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Upon the first editing of the first part : it is ending by a cross blur aimed to allow the transition to our fact slide and tagline slide. We took inspiration in the Barnardo's commercial again and how they have a fact summing up their point and with a number that give them authority (a statistic can't be denied) and then their logo and slogan which allow reenforce their position on the subject.

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I had a look at fonts to try to find the most suitable ones : the "Terms & Conditions" and "Agree" really need to evoke to the visual context we are referring to and same for the "AU" of Caution. I had a look at what fonts does Apple uses like Lucida Grande and Myriad Pro but we went for Corbel as we thought it was looking alike but giving us our own identity.

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Whilst designing the text slides we were wondering how to make the transition between the text slides and it's when we had the idea to scroll down and to make them look like another window that would pop up on the whole surface of the screen which meant we had to remove the cross blur and animate the transition between the first part and the second.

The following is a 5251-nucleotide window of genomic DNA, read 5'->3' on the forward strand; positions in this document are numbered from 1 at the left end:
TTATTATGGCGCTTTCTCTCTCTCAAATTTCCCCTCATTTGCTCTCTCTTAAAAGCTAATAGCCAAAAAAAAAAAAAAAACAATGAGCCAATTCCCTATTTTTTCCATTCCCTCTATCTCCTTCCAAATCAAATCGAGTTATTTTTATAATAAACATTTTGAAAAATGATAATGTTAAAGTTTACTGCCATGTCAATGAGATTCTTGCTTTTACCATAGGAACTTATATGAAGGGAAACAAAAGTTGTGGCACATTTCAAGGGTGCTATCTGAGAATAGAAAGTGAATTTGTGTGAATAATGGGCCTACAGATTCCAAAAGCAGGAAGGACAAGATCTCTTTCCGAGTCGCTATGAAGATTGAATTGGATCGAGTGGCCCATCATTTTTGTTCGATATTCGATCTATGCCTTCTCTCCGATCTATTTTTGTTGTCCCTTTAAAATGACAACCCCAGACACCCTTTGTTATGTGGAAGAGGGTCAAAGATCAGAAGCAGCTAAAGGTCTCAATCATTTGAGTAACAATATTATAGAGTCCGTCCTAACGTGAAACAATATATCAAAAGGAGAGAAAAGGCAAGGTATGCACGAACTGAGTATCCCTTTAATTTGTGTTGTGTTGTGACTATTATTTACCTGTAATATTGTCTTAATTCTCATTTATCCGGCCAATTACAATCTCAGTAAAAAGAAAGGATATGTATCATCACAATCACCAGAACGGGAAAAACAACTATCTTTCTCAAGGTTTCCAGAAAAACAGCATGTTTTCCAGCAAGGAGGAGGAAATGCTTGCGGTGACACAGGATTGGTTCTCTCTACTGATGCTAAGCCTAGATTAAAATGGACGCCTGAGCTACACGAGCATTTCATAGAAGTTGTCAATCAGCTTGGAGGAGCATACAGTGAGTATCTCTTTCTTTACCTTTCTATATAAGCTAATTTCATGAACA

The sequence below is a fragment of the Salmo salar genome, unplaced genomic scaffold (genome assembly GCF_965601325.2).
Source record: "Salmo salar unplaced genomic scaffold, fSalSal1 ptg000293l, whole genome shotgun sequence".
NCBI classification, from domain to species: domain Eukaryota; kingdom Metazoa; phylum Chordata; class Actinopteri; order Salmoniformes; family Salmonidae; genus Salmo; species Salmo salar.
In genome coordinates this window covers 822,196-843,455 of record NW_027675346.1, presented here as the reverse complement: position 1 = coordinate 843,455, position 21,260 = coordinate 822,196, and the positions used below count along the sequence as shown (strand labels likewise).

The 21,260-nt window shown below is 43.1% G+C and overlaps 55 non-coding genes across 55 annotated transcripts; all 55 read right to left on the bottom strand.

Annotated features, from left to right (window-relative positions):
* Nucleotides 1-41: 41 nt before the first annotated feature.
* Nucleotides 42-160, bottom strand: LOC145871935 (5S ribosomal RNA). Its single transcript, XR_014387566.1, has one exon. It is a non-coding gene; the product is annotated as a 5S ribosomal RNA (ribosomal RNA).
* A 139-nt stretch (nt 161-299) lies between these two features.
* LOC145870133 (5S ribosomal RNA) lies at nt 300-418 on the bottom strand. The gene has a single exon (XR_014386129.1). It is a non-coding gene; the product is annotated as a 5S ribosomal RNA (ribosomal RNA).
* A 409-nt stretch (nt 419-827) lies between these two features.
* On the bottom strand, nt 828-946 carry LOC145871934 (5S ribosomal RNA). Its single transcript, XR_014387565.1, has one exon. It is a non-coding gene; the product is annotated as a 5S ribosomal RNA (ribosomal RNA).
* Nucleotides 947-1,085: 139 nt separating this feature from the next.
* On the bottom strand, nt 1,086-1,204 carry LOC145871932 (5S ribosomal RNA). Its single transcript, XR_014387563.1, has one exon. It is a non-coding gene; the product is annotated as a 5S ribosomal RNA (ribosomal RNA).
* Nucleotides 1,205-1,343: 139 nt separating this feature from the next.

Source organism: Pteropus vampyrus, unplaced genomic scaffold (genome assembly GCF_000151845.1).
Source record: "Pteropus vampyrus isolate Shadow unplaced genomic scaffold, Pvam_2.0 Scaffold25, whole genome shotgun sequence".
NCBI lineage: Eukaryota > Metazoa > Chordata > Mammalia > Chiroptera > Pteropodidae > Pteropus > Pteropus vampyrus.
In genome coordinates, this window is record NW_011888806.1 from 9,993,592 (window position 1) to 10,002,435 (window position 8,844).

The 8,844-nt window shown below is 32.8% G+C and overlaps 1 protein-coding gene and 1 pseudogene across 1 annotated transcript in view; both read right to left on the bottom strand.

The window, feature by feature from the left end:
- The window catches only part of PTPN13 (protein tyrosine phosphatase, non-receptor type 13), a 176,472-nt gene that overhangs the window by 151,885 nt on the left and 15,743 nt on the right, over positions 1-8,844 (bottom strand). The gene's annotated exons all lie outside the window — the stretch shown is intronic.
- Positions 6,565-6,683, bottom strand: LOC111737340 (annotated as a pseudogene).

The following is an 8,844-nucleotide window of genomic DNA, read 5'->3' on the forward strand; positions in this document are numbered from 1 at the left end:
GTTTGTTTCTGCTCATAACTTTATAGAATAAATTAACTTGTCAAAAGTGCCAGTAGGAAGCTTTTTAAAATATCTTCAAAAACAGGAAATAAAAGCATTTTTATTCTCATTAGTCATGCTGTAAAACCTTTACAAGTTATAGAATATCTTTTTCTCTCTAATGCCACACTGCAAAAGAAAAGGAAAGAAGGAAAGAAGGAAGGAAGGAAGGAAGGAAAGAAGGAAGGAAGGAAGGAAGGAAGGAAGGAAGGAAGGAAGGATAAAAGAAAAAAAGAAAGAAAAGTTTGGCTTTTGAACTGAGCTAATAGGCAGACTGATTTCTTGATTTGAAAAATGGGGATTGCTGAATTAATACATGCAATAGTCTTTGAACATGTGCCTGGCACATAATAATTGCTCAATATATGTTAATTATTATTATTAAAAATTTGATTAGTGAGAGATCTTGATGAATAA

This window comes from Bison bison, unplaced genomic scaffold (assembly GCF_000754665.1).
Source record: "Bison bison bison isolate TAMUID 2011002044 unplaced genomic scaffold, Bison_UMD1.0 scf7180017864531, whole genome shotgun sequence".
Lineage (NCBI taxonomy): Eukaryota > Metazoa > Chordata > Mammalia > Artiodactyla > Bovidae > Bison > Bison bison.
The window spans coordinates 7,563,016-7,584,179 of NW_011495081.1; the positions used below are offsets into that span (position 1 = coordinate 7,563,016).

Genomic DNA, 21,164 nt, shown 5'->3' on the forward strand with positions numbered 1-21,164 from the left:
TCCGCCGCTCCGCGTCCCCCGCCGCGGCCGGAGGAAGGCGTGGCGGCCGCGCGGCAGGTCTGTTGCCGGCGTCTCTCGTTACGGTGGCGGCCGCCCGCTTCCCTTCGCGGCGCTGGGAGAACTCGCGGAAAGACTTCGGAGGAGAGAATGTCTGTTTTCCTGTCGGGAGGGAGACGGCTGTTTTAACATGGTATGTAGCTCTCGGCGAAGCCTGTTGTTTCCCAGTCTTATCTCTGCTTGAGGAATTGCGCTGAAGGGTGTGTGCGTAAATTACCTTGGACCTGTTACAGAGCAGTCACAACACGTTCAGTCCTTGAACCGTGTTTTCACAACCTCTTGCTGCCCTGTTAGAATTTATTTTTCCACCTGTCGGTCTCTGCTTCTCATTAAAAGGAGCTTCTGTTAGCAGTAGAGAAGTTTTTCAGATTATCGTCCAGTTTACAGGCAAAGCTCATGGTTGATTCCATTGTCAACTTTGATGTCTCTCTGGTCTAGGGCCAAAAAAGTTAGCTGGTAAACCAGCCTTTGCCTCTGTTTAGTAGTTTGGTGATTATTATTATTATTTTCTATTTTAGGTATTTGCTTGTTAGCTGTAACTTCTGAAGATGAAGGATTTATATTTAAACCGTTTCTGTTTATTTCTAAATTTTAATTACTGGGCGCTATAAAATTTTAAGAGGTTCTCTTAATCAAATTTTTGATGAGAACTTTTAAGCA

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Our final video focuses manly on the fact that it takes only between 1,5 and 2 seconds in average from when T&C's are presented to us and when we click the 'agree' button. Which means there is an actual relation between the video timing and the actual reality of T&C's.

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Self-evaluation : we did OKAY.

I am not thrilled by the outcome : I was quite happy with the tagline I came up with "Terms & Caution" and I am happy with how it renders as the effects quality is quite professional and looks pretty polished however I think we still miss emotion and as I learnt from the "Rule of Six" chapter in In the Blink of an Eye, it is what counts the most. Bellow is my evaluation criteria by criteria.

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  1. Emotion : I think we could have been a lot more dramatic, there is something a bit too static our final outcome.. I suppose that since George is not an actor his hands movement was a bit stiff and looked really staged. Maybe adding more sounds effect like more indignation and surprise sighs could help.
  2. Story: I think we have done quite a good job creating our plot and being straight to the point with the short-time limit we were imposed.